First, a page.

How to Recover & Restore Windows XP Drivers

by Jennifer Claerr

If a device on your computer has stopped working properly, you might think you're experiencing a hardware failure. However, in many cases, hardware malfunction is caused by a missing or corrupt driver. Unfortunately, you can't easily download drivers for most OEM devices that came with your computer. However, Windows XP has several tools that can help you to restore your device drivers. If one of these tools doesn't work, there are other steps you can take to get your hardware working properly again.

Click Start > Control Panel > Performance and Maintenance > System. Select the "Hardware" tab. Click "Device Manager."

Select the plus sign next to the device that is causing the problem. For example, if your sound or graphics card driver is not functioning properly, select "Sound, video and game controllers." If your optical drive is the offender, select "DVD/CD-ROM drives." Right click on the problem device and select "Properties."

Click the "Driver" tab. Select "Roll Back Driver." Navigate through any additional dialogue boxes that appear, and restart your computer.

Run System Restore if the driver problem is not solved. Select Start > Control Panel > Performance and Maintenance. In the left pane, click "System Restore. Select "Restore my computer to an earlier time." Click "Next."

Select a date on the calendar when the device was functioning properly. Then select a restore point from the list in the right pane. Save your work and close any open programs. Click "Next." Your computer will now restart automatically. You will receive a notification as to whether the restore was successful when the system reboots.

Find your recovery CDs if your System Restore was unsuccessful. Back up all of your personal files on removable media such as CDs. Place the Windows recovery CD in the optical drive that you use to boot the computer. Shut your computer down, wait 30 seconds and turn it back on. Navigate through your computer's recovery CD menus to find an option for "Windows Repair." This will restore your system files and drivers to their factory configuration without deleting any of your user files. You may need to reinstall any programs that didn't come with your computer.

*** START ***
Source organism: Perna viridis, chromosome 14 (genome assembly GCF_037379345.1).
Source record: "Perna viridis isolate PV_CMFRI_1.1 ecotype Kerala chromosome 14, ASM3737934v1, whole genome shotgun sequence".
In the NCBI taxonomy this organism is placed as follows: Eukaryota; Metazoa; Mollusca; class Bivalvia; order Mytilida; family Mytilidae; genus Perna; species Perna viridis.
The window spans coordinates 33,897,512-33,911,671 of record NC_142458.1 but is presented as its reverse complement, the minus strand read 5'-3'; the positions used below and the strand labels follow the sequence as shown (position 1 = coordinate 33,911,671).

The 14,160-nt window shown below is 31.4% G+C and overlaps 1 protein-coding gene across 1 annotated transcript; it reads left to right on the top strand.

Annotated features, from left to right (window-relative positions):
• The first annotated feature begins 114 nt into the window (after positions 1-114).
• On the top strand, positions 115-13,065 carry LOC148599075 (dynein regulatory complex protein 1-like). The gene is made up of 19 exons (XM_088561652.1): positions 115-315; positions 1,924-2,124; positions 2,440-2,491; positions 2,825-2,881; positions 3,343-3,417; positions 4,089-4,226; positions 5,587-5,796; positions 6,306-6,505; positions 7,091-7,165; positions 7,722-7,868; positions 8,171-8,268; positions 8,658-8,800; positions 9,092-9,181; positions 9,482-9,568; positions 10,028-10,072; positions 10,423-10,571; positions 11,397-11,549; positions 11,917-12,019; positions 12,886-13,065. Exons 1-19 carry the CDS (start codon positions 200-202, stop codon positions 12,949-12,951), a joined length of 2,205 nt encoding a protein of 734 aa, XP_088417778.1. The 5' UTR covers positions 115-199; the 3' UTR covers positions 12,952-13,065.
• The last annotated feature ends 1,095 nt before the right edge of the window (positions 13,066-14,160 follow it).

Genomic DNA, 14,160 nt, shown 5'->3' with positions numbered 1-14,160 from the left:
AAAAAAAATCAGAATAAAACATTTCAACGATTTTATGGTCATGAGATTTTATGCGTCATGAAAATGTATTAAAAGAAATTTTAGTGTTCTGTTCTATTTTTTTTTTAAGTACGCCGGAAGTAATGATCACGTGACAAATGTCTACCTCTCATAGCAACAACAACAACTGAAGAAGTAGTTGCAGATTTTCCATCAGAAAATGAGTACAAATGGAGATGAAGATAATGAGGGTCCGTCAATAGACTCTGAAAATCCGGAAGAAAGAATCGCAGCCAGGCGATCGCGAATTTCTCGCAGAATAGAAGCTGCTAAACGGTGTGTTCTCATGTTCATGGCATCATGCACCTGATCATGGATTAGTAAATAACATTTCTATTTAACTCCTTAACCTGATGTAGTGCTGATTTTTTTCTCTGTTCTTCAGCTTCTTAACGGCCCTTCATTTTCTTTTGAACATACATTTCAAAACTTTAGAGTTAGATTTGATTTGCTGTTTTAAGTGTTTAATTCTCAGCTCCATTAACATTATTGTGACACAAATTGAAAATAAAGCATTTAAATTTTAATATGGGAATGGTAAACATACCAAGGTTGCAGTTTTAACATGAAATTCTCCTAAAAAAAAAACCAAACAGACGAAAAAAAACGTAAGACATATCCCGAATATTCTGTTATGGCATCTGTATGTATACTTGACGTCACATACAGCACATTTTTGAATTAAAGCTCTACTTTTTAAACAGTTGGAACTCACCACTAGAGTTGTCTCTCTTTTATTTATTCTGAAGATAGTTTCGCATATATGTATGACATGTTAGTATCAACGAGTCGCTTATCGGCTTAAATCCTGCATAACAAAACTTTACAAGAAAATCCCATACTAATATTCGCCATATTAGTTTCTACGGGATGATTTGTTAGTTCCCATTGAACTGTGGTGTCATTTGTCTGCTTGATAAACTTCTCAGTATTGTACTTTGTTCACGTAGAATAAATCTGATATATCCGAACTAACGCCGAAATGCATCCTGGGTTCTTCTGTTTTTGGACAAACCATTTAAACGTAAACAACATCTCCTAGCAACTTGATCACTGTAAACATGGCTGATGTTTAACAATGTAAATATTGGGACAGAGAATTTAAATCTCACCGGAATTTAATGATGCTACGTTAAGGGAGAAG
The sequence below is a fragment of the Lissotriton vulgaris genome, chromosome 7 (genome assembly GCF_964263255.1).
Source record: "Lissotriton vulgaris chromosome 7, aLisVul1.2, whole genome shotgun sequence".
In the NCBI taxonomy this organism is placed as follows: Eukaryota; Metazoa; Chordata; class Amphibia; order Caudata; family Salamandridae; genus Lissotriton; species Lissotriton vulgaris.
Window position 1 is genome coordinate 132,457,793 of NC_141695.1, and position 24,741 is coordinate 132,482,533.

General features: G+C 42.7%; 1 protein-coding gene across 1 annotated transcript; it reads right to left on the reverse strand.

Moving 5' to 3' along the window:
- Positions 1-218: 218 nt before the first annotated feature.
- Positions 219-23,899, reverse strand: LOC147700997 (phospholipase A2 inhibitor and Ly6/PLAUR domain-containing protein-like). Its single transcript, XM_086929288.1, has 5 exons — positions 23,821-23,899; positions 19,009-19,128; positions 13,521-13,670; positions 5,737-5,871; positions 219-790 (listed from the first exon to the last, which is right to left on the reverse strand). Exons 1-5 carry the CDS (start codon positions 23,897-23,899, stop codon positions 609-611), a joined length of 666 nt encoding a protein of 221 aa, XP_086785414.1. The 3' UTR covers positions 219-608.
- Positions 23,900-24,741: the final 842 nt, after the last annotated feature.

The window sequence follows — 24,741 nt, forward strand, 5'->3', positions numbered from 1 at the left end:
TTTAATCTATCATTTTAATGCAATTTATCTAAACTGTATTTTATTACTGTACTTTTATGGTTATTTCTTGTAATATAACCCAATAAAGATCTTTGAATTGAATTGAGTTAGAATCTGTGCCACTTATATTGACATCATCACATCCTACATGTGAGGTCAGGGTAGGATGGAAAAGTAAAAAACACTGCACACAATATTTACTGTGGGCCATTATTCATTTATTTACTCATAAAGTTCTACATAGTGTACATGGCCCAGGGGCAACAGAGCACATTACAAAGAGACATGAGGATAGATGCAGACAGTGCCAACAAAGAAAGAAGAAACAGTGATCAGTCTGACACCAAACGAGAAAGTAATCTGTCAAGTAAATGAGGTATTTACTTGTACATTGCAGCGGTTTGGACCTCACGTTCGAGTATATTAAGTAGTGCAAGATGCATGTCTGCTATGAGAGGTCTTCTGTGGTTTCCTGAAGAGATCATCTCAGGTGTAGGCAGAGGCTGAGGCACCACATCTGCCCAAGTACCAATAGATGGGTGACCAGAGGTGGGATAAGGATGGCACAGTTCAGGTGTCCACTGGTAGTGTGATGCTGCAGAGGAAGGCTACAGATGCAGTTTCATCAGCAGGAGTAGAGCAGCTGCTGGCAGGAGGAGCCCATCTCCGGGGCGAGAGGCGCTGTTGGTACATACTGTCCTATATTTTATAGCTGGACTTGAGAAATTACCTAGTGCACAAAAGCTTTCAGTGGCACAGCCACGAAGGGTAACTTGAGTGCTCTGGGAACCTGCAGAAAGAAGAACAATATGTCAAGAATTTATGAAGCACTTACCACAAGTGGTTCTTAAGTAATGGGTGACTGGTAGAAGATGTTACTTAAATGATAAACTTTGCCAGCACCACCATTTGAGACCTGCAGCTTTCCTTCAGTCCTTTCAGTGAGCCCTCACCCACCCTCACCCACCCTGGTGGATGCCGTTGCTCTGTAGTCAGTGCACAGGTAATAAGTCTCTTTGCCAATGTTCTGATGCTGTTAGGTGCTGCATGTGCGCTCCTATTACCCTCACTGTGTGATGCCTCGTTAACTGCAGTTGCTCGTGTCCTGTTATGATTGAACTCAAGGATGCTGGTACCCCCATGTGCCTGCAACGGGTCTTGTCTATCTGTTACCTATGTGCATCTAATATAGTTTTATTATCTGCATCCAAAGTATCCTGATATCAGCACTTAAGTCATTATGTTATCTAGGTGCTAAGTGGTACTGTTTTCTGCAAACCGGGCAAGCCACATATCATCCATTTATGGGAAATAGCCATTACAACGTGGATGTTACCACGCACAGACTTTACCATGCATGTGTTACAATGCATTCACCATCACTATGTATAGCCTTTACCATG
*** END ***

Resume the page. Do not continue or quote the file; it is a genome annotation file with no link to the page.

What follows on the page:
Tip

  • check You may also be able to download drivers from your computer manufacturer's website. If you're trying to restore the driver of an upgrade device that you installed, check with the manufacturer for an updated driver before using these steps. Ensure that Windows Update is set to download updates automatically. This will ensure that your computer gets driver updates as soon as they're available.

About the Author

Jennifer Claerr is a web writer who has written for online sites such as Demand Studios, NBC5i.com, Texas.com and PC.com. She has a degree in art from the University of Texas at Arlington. She writes on a variety of topics, including holidays, health and fitness, travel, computers and art.